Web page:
tv State of the Union CNN March 24, 2013 9:00am-10:00am PDT
can't back up her criticism and trivializes a huge problem, irresponsible spending by the federal government. two words, not good. >> o'reilly for sure criticizes president obama. i think it is fair to stay the unsubstantiated story by "the daily caller" accusing menendez has been discredited but the conservative website hasn't retracted the claim. one admitted to taking money they said they had the wrong hooker and now they say three women acknowledged being paid to lie about having sex with me den nez and his office says this was a smear job. a top law enforcement official reported that a local lawyer said someone claiming to be from the daily caller offered $5,000 to find women to lie about
menendez. the caller says that is not true and i find it hard to imagine but the website founded by tucker carlson says it is not independently verified the identities of the women involved in the dominican probe and remains unclear with one prostitute retracting her claim. at this point the daily caller cannot prove the story was true it owes the senator and its readers an apology. imagine running a newspaper key i don't see in buenos aires and getting a call from a subscriber wanting to cancel his subscription. it is the pope because he relocated. he said the call caused him to break down in tears. if you missed our program check us out on monday to search for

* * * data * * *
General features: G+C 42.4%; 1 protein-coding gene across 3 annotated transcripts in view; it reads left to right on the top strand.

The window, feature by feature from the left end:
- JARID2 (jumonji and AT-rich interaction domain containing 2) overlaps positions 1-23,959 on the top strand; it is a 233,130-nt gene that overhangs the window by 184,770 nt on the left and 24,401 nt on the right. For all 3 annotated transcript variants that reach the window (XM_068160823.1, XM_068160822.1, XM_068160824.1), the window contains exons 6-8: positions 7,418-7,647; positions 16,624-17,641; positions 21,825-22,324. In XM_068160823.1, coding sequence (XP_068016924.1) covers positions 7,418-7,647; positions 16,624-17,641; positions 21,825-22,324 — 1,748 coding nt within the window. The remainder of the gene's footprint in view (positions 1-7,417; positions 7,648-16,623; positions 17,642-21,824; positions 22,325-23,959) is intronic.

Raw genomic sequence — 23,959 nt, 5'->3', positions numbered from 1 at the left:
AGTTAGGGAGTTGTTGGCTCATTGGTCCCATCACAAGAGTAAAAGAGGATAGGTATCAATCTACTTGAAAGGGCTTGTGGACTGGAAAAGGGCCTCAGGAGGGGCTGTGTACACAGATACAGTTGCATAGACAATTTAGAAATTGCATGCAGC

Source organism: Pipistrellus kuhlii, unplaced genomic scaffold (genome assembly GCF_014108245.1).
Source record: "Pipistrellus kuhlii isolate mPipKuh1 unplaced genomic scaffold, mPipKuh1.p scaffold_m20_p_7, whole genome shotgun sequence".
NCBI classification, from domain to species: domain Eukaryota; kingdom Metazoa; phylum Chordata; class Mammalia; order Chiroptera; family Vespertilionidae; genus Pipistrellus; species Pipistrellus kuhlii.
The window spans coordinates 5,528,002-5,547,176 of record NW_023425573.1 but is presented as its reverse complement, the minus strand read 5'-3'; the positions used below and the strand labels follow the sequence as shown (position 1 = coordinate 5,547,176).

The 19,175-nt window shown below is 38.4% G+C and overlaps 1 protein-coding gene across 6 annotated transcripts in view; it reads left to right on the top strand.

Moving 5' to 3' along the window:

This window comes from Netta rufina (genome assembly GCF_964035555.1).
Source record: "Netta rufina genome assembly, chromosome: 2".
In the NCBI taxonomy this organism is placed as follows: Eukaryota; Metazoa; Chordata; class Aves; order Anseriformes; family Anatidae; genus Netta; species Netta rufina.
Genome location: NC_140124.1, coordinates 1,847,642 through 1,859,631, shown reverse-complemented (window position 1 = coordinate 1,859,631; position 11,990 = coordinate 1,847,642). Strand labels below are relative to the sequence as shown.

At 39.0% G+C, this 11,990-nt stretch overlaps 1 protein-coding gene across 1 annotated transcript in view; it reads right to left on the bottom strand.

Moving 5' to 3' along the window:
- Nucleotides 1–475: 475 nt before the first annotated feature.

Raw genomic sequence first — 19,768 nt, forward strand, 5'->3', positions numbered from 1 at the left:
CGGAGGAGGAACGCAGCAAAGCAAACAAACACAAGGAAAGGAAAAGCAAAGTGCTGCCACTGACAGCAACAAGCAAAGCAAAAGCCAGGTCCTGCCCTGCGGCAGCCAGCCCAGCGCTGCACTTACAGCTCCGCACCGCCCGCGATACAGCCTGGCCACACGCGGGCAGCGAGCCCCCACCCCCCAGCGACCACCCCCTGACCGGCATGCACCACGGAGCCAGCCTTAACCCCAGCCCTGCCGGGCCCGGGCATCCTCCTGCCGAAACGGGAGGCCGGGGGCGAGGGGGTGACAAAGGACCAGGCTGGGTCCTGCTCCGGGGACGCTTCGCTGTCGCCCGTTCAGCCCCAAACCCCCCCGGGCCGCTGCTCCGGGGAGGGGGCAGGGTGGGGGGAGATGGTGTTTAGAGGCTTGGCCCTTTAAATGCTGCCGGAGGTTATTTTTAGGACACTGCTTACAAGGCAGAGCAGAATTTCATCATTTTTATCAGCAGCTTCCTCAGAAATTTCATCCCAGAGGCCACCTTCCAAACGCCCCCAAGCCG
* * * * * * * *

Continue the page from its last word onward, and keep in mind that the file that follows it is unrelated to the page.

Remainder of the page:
reliable sources in the itunes store. we are back next sunday for a critical look at the media. state of the union with candy crawley is right now. gun violence strikes close to home. today colorado's governor mourns the shooting death of a close friend, the same day he signs broad gun control legislation including a ban on magazines that carry more than 15 rounds of ammunition. >> high-capacity magazines have potential to turn killers in to a killing machine. >> gun owners are threatening a recall effort. and plus called to duty. then buried in paperwork. after ten years of war in iraq and afghanistan, a bureaucratic battle front awaits returning soldiers. >> no veteran should have to wait. >> and many do wait and wait. our exclusive interview with eric shinseki.
then the supreme court set this week to hear arguments on two cases that could change the way the law treats same-sex marriage. two key players join us, pamela harris and austin nimocks. i'm c i'm candy crawley and this is "state of the union." this week, the colorado governor found himself professionally and personally back in the middle again. first he learned that a good friend, colorado state prison tom clemens was gunned down in his own home. it was learned soon thereafter that a person of interest in the clemmen's murder was an excon, the long troubled son. he died in a shootout with authorities following a high-speed chase and is a suspect in the clemens killing.